How would you like a chance in excavating Angkor Wat in 2018? Two of my friends and colleagues, Miriam Stark and Alison Carter are opening up fieldwork opportunities through the Earthwatch Institute; it is a pay-to-volunteer programme, with the proceeds used to fund the excavation.
The civilization of Angkor was long believed to have collapsed, but recent evidence suggests that the people continued living sustainably in the Angkor region after the empire collapsed and the capital moved south. What can we learn about dramatic changes that occurred in their society by studying their daily lives?
Much is known about the kings who ruled the Angkorian Empire from the 9th to 15th centuries, but far less is known about their subjects: the people who lived and worked during this time period and the following the post-Angkorian period (15-17th centuries CE), the so-called “non-elites.”
Previous archaeological work by the Greater Angkor Project suggests that these communities survived political conflicts from rival kingdoms and multiple periods of drought and flooding. We still know far more about Angkor’s rulers than about their subjects. What were their home lives like? How did they manage sustainable households under such climactic and socio-political challenges? Why did they stay after the political capital moved south?
By studying the remains of households, scientists hope to solve some of these mysteries. Join them on this novel archaeological expedition in the quest to uncover the answers to how the Khmer people endured in the face of these obstacles.
Applications are being sought from students interested in pursuing a three week intensive program focused on culture, heritage and archaeology in Cambodia. The Field School will begin in Phnom Penh and conclude in Singapore. Students will participate in lectures, field training (survey, excavations, local respondent interviews), analysis, and site visits. Students will produce a final report and group presentation. Partial lodging and travel subsidies will be provided for 10 applicants (subject to change).
Applicants for the Field School should be enrolled in a postgraduate program or be in their final year of undergraduate study. Preferred fields of specialization include: archaeology, anthropology, heritage and culture, history, art history, and museum studies. Applicants should be citizens of East Asia Summit (EAS) countries. The 18 East Asia Summit countries are: Australia, Brunei, Cambodia, China, India, Indonesia, Japan, Laos, Malaysia, Myanmar, New Zealand, Philippines, Russia, Singapore, South Korea, Thailand, United States, and Vietnam. Language of instruction: English.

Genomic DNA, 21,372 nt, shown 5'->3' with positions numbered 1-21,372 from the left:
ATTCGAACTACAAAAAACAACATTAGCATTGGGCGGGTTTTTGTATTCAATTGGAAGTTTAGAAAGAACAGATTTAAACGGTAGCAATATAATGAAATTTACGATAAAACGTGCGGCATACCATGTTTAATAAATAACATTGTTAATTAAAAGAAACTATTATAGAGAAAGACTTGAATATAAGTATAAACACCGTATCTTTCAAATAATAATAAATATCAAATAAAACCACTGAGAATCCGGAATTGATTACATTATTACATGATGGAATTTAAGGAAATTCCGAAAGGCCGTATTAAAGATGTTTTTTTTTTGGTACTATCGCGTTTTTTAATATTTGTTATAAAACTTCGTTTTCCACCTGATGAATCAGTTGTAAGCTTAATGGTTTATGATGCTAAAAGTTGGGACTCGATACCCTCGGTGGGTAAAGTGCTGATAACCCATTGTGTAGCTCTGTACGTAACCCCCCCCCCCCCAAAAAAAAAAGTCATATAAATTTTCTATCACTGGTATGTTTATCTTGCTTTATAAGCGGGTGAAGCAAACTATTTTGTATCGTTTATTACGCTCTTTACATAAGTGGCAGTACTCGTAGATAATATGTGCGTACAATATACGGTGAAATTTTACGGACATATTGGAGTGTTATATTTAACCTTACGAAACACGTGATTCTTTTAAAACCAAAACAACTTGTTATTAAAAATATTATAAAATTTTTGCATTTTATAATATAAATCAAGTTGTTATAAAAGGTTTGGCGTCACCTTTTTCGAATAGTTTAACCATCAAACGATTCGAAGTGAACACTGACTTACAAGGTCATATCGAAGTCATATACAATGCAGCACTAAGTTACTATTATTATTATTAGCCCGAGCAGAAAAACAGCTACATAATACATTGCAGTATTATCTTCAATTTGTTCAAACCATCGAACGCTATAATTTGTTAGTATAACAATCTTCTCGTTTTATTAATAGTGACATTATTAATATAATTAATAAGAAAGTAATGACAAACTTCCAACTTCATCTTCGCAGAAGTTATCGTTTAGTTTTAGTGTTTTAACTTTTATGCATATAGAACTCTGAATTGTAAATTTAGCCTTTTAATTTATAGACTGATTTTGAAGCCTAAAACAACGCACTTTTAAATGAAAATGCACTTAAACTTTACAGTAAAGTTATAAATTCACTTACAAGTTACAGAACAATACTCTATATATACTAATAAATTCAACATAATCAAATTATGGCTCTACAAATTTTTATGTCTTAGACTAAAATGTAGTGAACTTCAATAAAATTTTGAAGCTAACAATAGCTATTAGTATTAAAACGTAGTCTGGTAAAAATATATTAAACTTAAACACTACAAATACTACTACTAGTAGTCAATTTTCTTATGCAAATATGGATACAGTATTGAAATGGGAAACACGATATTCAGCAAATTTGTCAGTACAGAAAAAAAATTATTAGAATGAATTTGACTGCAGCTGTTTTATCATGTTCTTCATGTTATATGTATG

A Research Experience for Undergraduate scholarship is available for US citizens/permanent residents to join in a field school at the Ifugao highlands in the Philippines. Application deadline is 15 March 2015.
The University of Washington in conjunction with Silpakorn University and the Fine Arts Department of Thailand is organising a field school in Krabi, Thailand in July-August. The Field School is also open to non-University of Washington Students. For details see here (closing date 6 February 2015).
An opportunity for museum professionals in Cambodia, Indonesia, Laos, Malaysia, Myanmar, Philippines, Thailand, and Vietnam to get training in museum conservation techniques.
In co-operation with the German Archaeological Institute, the German Apsara Conservation Project and the Römisch-Germanisches Zentralmuseum Mainz, the GCCS organizes 6-weeks-courses for two participants per course in restoration and conservation of archaeological objects. During the first 5 weeks, the participants get to know the basics in bronze, iron and ceramic conservation in the lab of the Memot Centre. The leading teacher is Ms Seng Sonetra assisted by Mr Tuy Sophea. Then the participants change to Angkor Vat where the team of Prof. Hans Leisen gives a 1-week introduction in stone conservation techniques.
Applications are open for the 2013 Nalanda-Sriwijaya Centre Archaeological Field School, to be held in Phnom Penh in June. Participants will assist in excavating the Cheung Ek site. Applications closed on 1 May 2013.
The Center for Khmer Studies is offering fellowships for its Summer Junior Fellowship Program for American, Cambodian (and presumably French) undergraduates. The link on the website is provides information for American undergraduates who are eligible for the fellowship; Cambodian undergraduates are also eligible for this fellowship and the information is available after the jump. The fellowship is presumably open to French students as well, although I can’t find any information about that at the moment.